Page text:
Yo La Tengo’s Ira Kaplan on the changing music scene and refusing to rely on others to convey your vision
Since the formation of Yo La Tengo in 1984, the band have made it clear that they’re not here to follow trends, sell out or attempt to change the world by pushing political commentaries. Instead, the indie three-piece have their priorities firmly fixated on making music that they enjoy and taking a step back from modern-day expectations.
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Now, as the band approach the release of their seventeenth studio album, This Stupid World, the members prove that they still hold this mentality above all else and, ironic as it may sound, have manifested a devoted cult following as a result.
“We just try to make some music that we enjoy… There’s not much more to it,” says the band’s vocalist Ira Kaplan when asked about the motivation behind the release. “We really want people to listen and just react as they will; we’re not trying to steer them in one direction or another. There’s this pressure to come up with a narrative… and it certainly doesn’t exist in our case.”
To those already familiar with the brand’s signature style of 1960s-inspired indie rock, this isn’t exactly a surprising revelation. However, with This Stupid World, the members prove that even four decades after forming, Yo La Tengo are still finding new ways to keep their music as authentic as possible.
This time around, the band are using the release to showcase their talent in its rawest form — keeping the writing, recording and mixing of the album solely between the three members, without any outside influence.
“Almost everything we do is just the three of us playing together and seeing what emerges from that, [but in recent years] we started making more elaborate recordings in our practice space…” the frontman explains.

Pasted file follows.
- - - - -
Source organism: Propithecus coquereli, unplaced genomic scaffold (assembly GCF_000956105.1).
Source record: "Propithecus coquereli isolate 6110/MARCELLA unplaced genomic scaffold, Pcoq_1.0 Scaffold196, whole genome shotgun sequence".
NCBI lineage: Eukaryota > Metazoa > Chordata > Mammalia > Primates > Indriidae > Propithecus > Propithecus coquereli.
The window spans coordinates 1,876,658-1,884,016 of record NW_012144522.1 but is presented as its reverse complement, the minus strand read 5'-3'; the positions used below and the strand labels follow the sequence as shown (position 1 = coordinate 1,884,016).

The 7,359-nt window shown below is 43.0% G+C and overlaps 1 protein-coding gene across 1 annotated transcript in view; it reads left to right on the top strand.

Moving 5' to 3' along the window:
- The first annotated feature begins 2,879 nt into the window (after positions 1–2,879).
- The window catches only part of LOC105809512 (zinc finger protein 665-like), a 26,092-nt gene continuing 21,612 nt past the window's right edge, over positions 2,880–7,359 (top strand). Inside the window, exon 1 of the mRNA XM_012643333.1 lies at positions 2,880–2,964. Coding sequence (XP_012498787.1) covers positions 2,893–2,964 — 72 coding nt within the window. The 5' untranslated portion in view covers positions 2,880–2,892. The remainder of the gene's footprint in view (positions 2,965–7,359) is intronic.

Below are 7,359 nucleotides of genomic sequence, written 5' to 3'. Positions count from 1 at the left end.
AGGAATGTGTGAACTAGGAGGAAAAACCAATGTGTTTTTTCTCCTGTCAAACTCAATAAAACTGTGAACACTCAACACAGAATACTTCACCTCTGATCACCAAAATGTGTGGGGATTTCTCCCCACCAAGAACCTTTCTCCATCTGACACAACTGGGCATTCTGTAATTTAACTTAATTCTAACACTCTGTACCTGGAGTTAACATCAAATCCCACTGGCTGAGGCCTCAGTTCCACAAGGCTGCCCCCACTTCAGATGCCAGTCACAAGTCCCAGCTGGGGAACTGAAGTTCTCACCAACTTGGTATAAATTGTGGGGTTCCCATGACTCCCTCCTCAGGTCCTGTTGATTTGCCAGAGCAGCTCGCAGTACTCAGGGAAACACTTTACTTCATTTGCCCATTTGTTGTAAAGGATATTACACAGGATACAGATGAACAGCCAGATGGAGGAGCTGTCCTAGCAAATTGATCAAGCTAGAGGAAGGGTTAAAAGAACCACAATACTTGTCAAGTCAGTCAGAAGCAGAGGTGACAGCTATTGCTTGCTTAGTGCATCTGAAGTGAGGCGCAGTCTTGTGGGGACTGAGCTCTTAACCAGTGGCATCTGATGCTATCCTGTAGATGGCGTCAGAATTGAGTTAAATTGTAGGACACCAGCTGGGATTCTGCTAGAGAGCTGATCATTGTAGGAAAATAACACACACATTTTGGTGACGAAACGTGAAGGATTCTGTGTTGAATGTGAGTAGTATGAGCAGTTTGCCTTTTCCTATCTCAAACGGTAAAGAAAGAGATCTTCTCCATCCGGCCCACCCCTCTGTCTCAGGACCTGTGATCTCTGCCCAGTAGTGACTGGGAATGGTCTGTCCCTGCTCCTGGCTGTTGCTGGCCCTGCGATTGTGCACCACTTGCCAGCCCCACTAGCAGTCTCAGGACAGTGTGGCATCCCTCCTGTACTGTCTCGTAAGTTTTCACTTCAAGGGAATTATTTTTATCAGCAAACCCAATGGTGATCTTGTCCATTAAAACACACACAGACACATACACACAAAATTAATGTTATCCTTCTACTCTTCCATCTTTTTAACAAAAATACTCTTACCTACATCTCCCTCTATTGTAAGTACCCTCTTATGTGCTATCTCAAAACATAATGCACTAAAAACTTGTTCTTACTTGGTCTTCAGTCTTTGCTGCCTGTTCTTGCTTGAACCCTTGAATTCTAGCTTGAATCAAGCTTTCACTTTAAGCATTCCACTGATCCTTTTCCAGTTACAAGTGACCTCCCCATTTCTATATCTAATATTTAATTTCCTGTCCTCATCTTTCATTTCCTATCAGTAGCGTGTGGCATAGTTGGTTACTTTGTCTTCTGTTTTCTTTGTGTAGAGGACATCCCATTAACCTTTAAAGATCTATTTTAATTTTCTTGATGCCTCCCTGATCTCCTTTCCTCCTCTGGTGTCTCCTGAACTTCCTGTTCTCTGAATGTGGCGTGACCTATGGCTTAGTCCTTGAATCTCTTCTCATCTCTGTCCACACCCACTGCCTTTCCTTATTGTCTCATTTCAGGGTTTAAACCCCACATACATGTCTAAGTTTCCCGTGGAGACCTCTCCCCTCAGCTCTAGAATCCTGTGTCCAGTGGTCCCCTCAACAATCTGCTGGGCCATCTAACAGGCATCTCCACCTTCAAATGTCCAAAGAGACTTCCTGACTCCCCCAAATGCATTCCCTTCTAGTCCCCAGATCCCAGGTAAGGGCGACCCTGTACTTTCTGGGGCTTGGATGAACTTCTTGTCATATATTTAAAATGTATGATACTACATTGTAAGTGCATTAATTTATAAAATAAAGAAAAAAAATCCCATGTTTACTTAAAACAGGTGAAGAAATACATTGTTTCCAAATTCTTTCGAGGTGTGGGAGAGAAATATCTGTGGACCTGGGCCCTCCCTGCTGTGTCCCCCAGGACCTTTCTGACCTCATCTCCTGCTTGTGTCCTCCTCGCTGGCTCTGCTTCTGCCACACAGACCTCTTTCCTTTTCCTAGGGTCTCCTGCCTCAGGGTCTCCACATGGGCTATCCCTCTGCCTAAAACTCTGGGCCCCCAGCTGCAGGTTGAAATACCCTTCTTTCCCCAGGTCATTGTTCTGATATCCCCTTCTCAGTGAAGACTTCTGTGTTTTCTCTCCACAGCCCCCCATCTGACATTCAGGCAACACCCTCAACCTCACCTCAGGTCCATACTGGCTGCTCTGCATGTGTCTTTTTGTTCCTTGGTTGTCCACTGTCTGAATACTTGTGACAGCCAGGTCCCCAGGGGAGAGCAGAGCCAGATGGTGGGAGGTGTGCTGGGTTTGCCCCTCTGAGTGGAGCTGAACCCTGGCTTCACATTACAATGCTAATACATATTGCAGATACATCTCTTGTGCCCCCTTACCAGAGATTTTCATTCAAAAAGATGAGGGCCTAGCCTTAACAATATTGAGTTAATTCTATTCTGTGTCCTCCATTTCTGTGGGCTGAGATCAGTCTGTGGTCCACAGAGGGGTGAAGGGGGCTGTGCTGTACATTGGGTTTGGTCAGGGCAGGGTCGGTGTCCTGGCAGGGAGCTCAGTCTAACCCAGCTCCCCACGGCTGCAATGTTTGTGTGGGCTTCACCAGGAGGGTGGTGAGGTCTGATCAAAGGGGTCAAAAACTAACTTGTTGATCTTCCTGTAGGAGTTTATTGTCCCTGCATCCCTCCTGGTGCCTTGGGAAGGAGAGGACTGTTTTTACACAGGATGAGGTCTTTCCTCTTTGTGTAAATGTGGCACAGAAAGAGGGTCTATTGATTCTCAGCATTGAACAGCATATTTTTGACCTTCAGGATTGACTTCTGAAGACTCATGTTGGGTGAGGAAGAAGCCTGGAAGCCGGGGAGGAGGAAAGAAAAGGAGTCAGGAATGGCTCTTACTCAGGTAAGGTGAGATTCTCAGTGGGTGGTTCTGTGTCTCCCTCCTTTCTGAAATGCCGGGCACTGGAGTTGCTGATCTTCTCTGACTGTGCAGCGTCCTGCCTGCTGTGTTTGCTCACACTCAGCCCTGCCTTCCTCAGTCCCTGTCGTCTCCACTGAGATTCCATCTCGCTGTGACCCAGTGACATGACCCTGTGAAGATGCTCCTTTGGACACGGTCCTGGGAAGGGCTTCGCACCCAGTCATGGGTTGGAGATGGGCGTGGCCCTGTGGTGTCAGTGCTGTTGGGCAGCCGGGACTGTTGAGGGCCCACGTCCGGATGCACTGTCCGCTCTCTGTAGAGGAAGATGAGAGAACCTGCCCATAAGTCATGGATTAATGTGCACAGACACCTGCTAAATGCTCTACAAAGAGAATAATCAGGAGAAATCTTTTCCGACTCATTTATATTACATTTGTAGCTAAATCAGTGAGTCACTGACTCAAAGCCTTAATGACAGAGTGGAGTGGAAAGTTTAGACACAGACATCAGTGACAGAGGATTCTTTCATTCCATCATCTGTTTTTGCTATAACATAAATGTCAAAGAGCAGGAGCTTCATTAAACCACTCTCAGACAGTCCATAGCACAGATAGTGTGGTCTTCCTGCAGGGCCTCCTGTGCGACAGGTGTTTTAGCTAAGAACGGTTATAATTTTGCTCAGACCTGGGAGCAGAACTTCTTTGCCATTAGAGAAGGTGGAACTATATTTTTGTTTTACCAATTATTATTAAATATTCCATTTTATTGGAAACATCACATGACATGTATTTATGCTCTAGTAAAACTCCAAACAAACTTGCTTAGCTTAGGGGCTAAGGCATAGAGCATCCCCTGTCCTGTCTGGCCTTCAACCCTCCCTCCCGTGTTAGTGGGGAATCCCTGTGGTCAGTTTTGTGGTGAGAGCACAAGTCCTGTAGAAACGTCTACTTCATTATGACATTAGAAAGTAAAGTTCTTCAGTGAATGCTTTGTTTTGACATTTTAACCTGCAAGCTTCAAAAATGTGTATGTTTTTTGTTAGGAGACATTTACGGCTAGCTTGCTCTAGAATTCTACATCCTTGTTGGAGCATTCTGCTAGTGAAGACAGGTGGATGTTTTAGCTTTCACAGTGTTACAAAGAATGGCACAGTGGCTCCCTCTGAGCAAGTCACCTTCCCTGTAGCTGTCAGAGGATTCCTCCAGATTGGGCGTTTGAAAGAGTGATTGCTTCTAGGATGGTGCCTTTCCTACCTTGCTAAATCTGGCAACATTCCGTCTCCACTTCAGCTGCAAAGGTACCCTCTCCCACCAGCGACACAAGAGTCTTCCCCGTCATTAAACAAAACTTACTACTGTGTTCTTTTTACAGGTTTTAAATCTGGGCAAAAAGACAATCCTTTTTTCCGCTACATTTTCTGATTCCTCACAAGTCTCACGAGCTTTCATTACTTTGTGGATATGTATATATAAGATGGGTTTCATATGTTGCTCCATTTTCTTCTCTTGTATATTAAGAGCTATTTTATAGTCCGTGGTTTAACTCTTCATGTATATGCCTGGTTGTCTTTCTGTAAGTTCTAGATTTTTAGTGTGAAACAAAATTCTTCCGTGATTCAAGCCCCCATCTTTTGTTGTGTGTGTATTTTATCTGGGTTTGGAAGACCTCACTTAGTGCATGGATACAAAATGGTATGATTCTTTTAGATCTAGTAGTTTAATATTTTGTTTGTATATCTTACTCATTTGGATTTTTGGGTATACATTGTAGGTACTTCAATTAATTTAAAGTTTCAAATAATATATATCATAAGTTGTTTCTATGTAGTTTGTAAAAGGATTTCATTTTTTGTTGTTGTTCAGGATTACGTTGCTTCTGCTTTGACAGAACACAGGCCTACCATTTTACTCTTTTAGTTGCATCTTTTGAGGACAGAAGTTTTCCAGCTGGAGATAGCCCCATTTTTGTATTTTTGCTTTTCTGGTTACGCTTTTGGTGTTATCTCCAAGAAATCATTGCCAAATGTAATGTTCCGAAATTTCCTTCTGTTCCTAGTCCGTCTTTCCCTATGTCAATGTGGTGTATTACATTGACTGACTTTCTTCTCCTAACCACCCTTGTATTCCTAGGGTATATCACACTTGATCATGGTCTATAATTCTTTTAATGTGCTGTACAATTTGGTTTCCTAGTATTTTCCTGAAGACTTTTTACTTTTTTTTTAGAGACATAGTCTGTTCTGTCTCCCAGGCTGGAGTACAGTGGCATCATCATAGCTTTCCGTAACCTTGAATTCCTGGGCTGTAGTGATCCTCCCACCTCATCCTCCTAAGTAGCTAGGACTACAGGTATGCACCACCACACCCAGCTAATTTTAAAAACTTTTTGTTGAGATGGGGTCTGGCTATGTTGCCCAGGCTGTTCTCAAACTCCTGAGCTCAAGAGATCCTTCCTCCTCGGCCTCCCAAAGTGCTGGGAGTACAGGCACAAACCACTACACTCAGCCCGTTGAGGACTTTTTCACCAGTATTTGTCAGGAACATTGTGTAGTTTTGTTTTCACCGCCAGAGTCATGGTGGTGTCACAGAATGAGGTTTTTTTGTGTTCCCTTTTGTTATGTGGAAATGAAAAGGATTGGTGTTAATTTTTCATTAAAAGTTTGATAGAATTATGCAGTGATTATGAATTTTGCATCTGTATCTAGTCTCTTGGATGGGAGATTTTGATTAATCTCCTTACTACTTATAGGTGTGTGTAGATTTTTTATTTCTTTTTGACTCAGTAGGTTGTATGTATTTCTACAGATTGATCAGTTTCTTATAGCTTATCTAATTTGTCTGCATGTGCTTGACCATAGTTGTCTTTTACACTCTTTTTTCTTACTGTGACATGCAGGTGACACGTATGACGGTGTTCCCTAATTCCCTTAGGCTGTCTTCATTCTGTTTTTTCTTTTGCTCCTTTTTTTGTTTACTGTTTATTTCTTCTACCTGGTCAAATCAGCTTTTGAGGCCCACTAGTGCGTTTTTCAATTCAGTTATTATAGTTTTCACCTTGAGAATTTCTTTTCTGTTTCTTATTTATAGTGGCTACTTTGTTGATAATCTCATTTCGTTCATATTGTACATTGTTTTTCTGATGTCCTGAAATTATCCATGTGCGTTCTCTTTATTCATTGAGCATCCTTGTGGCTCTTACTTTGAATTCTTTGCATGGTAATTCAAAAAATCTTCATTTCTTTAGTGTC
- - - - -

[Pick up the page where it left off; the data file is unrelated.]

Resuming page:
“We were assuming we’re gonna do something similar with This Stupid World. However, at a certain point, we realised that we were very happy with the sounds [we were] getting and the recordings we were making… We were comfortable just with the three of us.”
Although this may sound like the ultimate goal for any artist who is reluctant to let industry moguls help craft their vision, the singer-songwriter assures us that this freedom comes with its share of battles too.
“Managing the freedom becomes its own challenge,” he admits, adding that the band found it difficult to complete the album. “In this pro tools era, there are 8 trillion different plugins you could try. In the old days, you’d just work with what they’ve got [in the studio]… Now you can write using literally anything!”
Maybe Yo La Tengo’s determination to shy away from the bottomless pit of electronic options is the key to the band’s longevity. After all, sometimes the simplest circumstances and a restricted choice of gear inspire the most successful result, the frontman reminds us in his attitude.
To Kaplan, the root of a great song doesn’t come from the most impressive plugins or the flashiest gear, but rather from a simple melody and the ability to develop it with the artists around you.
“We’ve got a lot of guitars and people who’ve been making these boutique guitar pedals seem to think it’s a good idea to give them to us. So they’re now much more connected to what we’re using,” the frontman explains.